Sir John Colpoys

1742-1821. He was born in Ireland, the elder son of a Dublin attorney by the name of John Colpoys, and of his wife, a Miss Madden. He was the uncle of Vice-Admiral Sir Edward Griffith Colpoys.

Colpoys entered the navy in 1756, serving at the reductions of Louisbourg in 1758 and Martinique in 1762. He was commissioned lieutenant on 22 October 1762 and saw further service in the Leeward Islands during the peace.

In early 1771 he was scheduled to go out to the East Indies as third lieutenant of the Northumberland 70, Captain John Symons, carrying the flag of Rear-Admiral Sir Robert Harland, but was detained by investigations into the death of a man during an affray involving his press gang. He eventually sailed for the East Indies aboard an Indiaman and was employed as the acting-commander of the Dolphin 24 from April to August 1772. On 25 August 1773 he was posted captain of the Northumberland, having previously been promoted commander of the sloop Lynx, apparently for purposes of rank only. He sailed for home in 1774 with Harland’s flagship, was at the Cape in November, and paid her off in the following summer at Spithead.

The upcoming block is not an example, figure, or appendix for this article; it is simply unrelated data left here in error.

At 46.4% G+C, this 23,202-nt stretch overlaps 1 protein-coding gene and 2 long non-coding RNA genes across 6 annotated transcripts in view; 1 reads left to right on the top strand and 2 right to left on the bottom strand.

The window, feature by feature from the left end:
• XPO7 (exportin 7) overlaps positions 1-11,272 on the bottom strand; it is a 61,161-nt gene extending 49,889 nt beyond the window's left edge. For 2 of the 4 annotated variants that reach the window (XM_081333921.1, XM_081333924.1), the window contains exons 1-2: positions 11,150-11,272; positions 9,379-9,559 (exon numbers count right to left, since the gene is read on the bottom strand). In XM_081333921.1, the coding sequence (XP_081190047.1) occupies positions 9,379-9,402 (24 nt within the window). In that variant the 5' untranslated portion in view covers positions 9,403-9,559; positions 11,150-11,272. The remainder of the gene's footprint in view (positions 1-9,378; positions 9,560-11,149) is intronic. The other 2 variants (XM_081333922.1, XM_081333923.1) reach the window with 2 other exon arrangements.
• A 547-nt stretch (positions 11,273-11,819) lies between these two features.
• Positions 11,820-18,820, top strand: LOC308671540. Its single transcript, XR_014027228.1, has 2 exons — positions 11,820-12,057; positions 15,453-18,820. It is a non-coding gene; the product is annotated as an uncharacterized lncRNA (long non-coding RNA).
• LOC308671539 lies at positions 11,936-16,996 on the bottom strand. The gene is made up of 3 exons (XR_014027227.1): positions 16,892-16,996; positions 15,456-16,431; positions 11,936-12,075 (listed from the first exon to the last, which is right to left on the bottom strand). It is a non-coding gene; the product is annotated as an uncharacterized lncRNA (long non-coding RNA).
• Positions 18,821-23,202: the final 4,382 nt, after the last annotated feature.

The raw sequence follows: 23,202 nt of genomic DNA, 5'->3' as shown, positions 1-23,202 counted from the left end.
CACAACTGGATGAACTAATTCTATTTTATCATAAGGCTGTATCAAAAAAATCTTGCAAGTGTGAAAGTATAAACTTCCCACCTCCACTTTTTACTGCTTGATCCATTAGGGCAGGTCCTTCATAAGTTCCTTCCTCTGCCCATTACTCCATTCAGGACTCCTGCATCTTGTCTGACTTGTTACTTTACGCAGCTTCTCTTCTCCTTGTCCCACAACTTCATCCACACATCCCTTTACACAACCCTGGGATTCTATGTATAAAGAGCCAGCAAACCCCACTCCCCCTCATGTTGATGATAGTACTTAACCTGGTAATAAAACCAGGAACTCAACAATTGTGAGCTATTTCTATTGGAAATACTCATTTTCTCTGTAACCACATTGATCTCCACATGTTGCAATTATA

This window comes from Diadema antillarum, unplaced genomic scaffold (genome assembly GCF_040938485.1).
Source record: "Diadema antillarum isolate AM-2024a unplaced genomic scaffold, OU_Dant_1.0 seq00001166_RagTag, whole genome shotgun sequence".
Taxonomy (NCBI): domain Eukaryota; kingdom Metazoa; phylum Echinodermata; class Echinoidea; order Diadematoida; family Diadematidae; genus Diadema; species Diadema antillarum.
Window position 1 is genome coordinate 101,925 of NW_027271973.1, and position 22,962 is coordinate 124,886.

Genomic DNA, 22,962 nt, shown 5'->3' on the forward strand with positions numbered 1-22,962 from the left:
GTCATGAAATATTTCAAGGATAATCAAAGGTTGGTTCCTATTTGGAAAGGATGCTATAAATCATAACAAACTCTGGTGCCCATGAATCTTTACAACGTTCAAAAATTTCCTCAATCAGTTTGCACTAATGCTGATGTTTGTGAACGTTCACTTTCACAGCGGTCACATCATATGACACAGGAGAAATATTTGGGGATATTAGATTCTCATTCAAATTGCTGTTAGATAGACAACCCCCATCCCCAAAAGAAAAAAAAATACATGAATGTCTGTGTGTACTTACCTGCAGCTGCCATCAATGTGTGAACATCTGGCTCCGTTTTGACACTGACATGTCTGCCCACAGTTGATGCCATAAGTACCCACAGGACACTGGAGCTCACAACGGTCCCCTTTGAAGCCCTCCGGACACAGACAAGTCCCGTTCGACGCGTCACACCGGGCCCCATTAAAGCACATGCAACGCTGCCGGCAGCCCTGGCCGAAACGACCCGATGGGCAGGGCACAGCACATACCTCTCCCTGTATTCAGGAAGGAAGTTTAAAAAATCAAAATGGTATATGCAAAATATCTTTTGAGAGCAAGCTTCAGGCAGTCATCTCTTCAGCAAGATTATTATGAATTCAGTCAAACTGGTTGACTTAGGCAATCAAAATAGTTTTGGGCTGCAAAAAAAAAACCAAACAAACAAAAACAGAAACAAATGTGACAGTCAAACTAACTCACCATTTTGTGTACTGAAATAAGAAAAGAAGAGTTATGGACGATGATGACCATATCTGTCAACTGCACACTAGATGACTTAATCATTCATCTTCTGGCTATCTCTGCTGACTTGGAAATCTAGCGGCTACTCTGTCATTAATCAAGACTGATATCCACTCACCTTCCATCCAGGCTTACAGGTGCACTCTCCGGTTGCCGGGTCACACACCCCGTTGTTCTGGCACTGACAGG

Admiral Colpoys

In late 1775 Colpoys was appointed to the recommissioned frigate Seaford 20, going out to the Leeward Islands in March, and also serving off North America. From 1777-8 he commanded her in the Leeward Islands once more, and then at Jamaica, capturing the French sloop Snake 16 in that period in addition to the American privateers General Washington on 18 January 1778 and Hampden 12 on 1 March.

Upon returning to England, he became flag captain to Vice-Admiral Sir Robert Harland in the Channel fleet from December 1778 aboard the Royal George 100, and he sat on Vice-Admiral Sir Hugh Palliser’s court martial four months later to investigate that officer’s conduct at the Battle of Ushant on 27 July 1778. Continuing with the Royal George, he briefly flew the flag of Vice-Admiral George Darby in the early summer of 1779, and thereafter Rear-Admiral Sir John Lockhart Ross, being attached to Admiral Sir Charles Hardy’s Channel Fleet and taking part in the retreat from the Scilly Islands during August. He left this vessel in October 1779.

In June 1780 Colpoys was appointed to commission the newly launched frigate Orpheus 32, and he took her out to North American waters in August where he joined the Roebuck 44, Captain Andrew Snape Douglas, in the capture of the rebel privateer Confederacy 36 off the Delaware on 14 April 1781. Following the Battle of the Chesapeake on 5 September 1781 his command formed part of Rear-Admiral Thomas Graves’ fleet that returned to that river to attempt the rescue of the Army at Yorktown, only to find that it had already surrendered to the American / French alliance. After sailing home towards the end of the war he was commanding the Albion 74 when hostilities ended in 1783.